Text 34: Women will become much smaller in size, and they will eat too much, have more children than they can properly take care of, and lose all shyness. They will always speak harshly and will exhibit qualities of thievery, deceit and unrestrained audacity.

Text 35: Businessmen will engage in petty commerce and earn their money by cheating. Even when there is no emergency, people will consider any degraded occupation quite acceptable.

Text 36: Servants will abandon a master who has lost his wealth, even if that master is a saintly person of exemplary character. Masters will abandon an incapacitated servant, even if that servant has been in the family for generations. Cows will be abandoned or killed when they stop giving milk.

Text 37: In Kali-yuga men will be wretched and controlled by women. They will reject their fathers, brothers, other relatives and friends and will instead associate with the sisters and brothers of their wives. Thus their conception of friendship will be based exclusively on sexual ties.

Text 38: Uncultured men will accept charity on behalf of the Lord and will earn their livelihood by making a show of austerity and wearing a mendicant’s dress. Those who know nothing about religion will mount a high seat and presume to speak on religious principles.

Texts 39-40: In the Age of Kali, people’s minds will always be agitated. They will become emaciated by famine and taxation, my dear King, and will always be disturbed by fear of drought. They will lack adequate clothing, food and drink, will be unable to properly rest, have sex or bathe themselves, and will have no ornaments to decorate their bodies. In fact, the people of Kali-yuga will gradually come to appear like ghostly, haunted creatures.

Text 41: In Kali-yuga men will develop hatred for each other even over a few coins. Giving up all friendly relations, they will be ready to lose their own lives and kill even their own relatives.

Text 42: Men will no longer protect their elderly parents, their children or their respectable wives. Thoroughly degraded, they will care only to satisfy their own bellies and genitals.

Text 43: O King, in the Age of Kali people’s intelligence will be diverted by atheism, and they will almost never offer sacrifice to the Supreme Personality of Godhead, who is the supreme spiritual master of the universe. Although the great personalities who control the three worlds all bow down to the lotus feet of the Supreme Lord, the petty and miserable human beings of this age will not do so.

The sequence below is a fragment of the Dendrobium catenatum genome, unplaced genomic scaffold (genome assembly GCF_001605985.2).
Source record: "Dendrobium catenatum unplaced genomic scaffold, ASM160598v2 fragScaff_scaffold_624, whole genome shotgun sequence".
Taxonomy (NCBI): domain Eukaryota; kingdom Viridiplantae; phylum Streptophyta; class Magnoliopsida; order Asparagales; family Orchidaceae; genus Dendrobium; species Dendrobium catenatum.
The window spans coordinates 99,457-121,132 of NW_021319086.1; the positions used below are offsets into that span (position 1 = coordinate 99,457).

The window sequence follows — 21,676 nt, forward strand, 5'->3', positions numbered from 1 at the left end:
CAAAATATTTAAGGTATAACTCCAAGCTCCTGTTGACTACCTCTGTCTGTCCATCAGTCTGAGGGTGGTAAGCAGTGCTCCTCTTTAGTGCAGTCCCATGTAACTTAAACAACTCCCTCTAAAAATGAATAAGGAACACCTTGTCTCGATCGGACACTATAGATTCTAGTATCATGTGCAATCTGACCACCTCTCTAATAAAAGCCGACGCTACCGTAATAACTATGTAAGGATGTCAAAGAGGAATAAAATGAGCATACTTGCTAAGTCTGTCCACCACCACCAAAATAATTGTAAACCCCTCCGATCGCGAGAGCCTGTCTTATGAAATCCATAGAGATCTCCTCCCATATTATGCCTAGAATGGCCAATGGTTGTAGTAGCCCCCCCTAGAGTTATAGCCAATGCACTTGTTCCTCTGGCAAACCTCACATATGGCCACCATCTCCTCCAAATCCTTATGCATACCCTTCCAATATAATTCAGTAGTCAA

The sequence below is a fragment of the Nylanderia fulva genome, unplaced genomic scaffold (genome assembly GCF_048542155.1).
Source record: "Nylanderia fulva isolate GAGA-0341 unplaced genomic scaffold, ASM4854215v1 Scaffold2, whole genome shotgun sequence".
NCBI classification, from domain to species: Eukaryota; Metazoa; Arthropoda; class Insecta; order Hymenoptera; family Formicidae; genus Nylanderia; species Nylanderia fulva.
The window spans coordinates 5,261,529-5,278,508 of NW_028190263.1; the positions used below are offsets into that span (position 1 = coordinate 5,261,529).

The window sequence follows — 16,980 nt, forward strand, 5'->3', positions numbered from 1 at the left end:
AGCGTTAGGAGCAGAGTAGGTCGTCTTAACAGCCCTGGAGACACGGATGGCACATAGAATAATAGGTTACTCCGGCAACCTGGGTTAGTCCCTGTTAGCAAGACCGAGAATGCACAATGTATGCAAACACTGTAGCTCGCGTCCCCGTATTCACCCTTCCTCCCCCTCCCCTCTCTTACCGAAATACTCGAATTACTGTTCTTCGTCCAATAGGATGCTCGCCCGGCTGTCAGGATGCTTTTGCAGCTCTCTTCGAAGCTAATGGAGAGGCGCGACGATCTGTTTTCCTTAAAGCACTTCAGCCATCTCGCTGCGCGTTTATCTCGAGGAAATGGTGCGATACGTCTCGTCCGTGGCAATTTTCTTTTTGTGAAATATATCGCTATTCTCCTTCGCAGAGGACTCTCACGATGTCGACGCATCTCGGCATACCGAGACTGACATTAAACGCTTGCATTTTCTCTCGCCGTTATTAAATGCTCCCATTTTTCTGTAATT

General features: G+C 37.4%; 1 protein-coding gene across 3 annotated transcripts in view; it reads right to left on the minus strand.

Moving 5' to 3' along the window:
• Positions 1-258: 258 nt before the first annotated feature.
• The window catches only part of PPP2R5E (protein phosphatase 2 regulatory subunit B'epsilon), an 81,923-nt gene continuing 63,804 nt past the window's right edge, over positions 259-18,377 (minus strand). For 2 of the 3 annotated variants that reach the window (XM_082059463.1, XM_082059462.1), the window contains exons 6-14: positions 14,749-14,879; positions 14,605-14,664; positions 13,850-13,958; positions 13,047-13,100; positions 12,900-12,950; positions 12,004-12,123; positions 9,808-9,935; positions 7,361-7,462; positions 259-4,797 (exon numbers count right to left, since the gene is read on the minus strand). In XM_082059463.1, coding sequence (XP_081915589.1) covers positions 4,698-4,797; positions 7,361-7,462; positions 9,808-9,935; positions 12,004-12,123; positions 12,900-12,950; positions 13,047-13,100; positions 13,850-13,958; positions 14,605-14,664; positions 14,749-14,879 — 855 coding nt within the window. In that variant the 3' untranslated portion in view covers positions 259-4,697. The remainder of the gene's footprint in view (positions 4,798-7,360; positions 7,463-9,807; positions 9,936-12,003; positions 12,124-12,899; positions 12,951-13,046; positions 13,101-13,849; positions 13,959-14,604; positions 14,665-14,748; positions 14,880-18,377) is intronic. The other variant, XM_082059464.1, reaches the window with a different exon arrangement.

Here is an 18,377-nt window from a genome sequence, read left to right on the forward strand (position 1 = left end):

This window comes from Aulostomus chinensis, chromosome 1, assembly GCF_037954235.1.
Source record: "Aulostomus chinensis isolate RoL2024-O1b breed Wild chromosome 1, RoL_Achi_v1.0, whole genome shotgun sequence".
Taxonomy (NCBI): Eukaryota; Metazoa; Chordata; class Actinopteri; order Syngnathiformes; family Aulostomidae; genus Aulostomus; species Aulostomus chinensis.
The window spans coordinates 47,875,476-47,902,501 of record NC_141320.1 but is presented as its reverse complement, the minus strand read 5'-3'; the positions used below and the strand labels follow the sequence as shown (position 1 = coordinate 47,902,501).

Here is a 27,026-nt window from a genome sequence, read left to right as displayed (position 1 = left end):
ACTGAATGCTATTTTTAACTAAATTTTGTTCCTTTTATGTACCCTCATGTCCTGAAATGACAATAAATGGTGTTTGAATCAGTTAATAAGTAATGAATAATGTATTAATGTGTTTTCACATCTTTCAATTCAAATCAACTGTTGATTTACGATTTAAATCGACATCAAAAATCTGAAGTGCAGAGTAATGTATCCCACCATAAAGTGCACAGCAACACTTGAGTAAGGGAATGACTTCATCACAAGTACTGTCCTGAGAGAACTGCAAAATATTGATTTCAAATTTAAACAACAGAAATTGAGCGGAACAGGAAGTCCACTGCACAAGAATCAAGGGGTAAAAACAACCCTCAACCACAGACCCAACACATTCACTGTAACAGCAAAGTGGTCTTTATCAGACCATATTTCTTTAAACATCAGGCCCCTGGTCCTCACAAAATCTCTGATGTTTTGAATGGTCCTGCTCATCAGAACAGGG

Text 44: Terrified, about to die, a man collapses on his bed. Although his voice is faltering and he is hardly conscious of what he is saying, if he utters the holy name of the Supreme Lord he can be freed from the reaction of his fruitive work and achieve the supreme destination. But still people in the Age of Kali will not worship the Supreme Lord.

Text 45: In the Kali-yuga, objects, places and even individual personalities are all polluted. The almighty Personality of Godhead, however, can remove all such contamination from the life of one who fixes the Lord within his mind.

Text 46: If a person hears about, glorifies, meditates upon, worships or simply offers great respect to the Supreme Lord, who is situated within the heart, the Lord will remove from his mind the contamination accumulated during many thousands of lifetimes.

Text 47: Just as fire applied to gold removes any discoloration caused by traces of other metals, Lord Viṣṇu within the heart purifies the minds of the yogīs.

Text 48: By one’s engaging in the processes of demigod worship, austerities, breath control, compassion, bathing in holy places, strict vows, charity and chanting of various mantras, one’s mind cannot attain the same absolute purification as that achieved when the unlimited Personality of Godhead appears within one’s heart.

Text 49: Therefore, O King, endeavor with all your might to fix the Supreme Lord Keśava within your heart. Maintain this concentration upon the Lord, and at the time of death you will certainly attain the supreme destination.

Text 50: My dear King, the Personality of Godhead is the ultimate controller. He is the Supreme Soul and the supreme shelter of all beings. When meditated upon by those about to die, He reveals to them their own eternal spiritual identity.

Text 51: My dear King, although Kali-yuga is an ocean of faults, there is still one good quality about this age: Simply by chanting the Hare Kṛṣṇa mahā-mantra, one can become free from material bondage and be promoted to the transcendental kingdom.

Text 52: Whatever result was obtained in Satya-yuga by meditating on Viṣṇu, in Tretā-yuga by performing sacrifices, and in Dvāpara-yuga by serving the Lord’s lotus feet can be obtained in Kali-yuga simply by chanting the Hare Kṛṣṇa mahā-mantra.